Pediatric rhabdoid meningioma: a morphological, immunohistochemical, ultrastructural and molecular case study
Article first published online: 8 APR 2010
© 2010 Japanese Society of Neuropathology
Volume 31, Issue 1, pages 59–65, February 2011
How to Cite
Buccoliero, A. M., Castiglione, F., Degl'Innocenti, D. R., Franchi, A., Sanzo, M., Cetica, V., Giunti, L., Sardi, I., Mussa, F., Giordano, F., Genitori, L. and Taddei, G. L. (2011), Pediatric rhabdoid meningioma: a morphological, immunohistochemical, ultrastructural and molecular case study. Neuropathology, 31: 59–65. doi: 10.1111/j.1440-1789.2010.01113.x
- Issue published online: 19 JAN 2011
- Article first published online: 8 APR 2010
- Received 6 August 2009; revised and accepted 18 February 2010; published online 8 April 2010.
- central nervous system;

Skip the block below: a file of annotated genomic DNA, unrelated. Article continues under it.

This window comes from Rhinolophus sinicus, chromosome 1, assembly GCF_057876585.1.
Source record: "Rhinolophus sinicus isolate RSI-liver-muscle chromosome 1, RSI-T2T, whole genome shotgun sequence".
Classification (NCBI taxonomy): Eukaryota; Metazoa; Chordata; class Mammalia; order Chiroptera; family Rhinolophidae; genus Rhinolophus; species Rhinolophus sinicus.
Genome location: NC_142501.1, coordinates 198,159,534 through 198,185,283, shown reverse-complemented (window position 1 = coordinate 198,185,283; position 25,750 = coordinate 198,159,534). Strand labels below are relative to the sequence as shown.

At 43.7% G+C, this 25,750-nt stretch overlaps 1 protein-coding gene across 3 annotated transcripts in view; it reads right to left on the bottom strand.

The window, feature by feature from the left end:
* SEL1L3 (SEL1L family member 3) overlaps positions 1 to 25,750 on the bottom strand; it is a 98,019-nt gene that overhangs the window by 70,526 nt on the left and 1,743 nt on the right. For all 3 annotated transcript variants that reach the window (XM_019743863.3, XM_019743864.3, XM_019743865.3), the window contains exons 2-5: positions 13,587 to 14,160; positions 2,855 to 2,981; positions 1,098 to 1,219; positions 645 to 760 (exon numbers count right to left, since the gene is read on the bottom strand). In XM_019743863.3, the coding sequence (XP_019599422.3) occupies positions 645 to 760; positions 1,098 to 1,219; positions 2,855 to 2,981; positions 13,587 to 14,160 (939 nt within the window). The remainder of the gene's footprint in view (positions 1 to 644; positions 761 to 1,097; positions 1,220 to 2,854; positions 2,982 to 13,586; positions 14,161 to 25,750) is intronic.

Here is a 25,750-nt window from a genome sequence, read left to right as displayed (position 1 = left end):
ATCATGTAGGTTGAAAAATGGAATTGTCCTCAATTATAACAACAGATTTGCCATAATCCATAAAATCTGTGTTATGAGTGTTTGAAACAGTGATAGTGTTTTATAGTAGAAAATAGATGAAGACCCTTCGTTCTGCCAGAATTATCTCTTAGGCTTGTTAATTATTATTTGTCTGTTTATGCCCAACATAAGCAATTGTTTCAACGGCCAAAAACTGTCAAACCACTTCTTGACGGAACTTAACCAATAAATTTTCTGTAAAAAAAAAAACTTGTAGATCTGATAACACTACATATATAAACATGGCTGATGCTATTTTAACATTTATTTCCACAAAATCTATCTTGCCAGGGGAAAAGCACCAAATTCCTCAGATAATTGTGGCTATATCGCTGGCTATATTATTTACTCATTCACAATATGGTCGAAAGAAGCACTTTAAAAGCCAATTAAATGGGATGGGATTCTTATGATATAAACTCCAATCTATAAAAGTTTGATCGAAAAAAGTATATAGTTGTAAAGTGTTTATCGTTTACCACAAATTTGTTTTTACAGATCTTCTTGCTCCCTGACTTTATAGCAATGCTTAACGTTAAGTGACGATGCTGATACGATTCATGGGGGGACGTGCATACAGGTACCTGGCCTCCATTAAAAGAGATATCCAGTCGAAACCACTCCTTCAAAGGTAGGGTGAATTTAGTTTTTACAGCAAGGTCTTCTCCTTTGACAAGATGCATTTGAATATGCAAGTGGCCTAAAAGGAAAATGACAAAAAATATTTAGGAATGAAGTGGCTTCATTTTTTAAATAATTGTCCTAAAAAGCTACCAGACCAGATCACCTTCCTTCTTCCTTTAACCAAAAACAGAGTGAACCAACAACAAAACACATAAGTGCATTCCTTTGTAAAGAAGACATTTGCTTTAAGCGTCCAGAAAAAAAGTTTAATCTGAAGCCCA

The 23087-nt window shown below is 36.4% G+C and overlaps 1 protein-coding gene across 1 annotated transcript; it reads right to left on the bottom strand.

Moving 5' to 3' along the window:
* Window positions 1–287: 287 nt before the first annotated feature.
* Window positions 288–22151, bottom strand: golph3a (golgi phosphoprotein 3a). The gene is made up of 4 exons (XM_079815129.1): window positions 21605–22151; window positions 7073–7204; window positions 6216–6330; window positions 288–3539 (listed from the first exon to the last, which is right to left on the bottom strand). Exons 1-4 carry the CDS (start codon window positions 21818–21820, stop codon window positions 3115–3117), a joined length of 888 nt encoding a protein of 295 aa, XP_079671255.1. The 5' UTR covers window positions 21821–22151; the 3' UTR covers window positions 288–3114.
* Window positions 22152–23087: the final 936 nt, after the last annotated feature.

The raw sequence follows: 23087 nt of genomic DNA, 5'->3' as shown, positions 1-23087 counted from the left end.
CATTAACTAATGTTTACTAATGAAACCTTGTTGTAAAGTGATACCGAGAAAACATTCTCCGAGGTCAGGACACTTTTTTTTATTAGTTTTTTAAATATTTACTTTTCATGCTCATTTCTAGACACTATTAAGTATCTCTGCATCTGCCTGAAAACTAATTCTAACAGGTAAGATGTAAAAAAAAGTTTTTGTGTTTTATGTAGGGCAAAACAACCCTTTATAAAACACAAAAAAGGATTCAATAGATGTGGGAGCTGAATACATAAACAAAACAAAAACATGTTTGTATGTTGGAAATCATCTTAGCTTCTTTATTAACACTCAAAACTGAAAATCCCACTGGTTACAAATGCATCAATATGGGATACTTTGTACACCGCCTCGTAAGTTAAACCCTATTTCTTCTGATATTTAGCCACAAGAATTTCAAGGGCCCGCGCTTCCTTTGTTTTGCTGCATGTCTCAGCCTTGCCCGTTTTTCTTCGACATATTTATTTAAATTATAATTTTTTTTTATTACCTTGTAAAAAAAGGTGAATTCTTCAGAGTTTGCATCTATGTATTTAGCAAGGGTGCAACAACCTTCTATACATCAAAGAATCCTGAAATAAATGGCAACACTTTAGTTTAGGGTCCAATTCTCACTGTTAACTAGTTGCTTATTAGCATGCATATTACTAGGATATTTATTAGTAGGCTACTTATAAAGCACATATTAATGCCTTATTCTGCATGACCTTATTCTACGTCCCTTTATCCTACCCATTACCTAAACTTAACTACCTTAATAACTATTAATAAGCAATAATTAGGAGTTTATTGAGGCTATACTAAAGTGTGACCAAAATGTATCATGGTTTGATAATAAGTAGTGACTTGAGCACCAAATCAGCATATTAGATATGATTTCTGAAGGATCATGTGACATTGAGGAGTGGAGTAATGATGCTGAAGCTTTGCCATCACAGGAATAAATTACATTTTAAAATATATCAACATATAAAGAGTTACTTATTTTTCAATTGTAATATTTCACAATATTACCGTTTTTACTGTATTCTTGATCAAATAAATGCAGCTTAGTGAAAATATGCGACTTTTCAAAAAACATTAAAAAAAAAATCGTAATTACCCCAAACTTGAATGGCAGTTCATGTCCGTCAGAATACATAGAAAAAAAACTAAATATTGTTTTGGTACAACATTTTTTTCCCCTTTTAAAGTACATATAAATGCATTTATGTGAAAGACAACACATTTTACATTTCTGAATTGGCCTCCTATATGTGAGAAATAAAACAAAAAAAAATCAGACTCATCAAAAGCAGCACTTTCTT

Rhabdoid meningioma is an uncommon meningioma variant categorized as WHO grade III. The majority of cases occur in adulthood. Herein, we describe a right fronto-temporal rhabdoid meningioma affecting a 3-year-old boy. The lesion measured approximately 4 cm in diameter and incorporated the ipsilateral middle cerebral artery. Sub-total surgical excision of the mass was performed. Histologically, the tumor was mainly composed of globoid plump cells with inclusion-like eosinophilic cytoplasm, peripheral nuclei, prominent nucleoli and occasional intra-nuclear cytoplasmic pseudo-inclusion. The cells appeared in many areas loosely arranged and focally disclosed a papillary architecture. At immunohistochemistry, the tumor cells were EMA, vimentin, HHF35, PgR, INI-1 and p53 positive. The proliferative index (Mib-1) was 15% in the most positive areas. Ultrastructurally, tumoral cells showed an abundant cytoplasm, which was filled with numerous intermediate filaments. Desmosomal junctions were seen. RT-PCR revealed the presence of NF2 gene expression. Molecular study did not indicate alterations of the INI-1 gene, whereas it showed the presence of Pro72Arg in exon 4 at heterozygous state in the TP53 gene. Morphologic features along with immunohistochemical, ultrastructural and molecular results were consistent with the diagnosis of rhabdoid meningioma. The patient was treated with chemotherapy. The lesion remained stable after 33 months of follow-up. Rhabdoid meningiomas rarely occur in children. Owing to its rarity, each new case should be recorded to produce a better clinical, pathological, molecular, prognostic and therapeutic characterization of this lesion.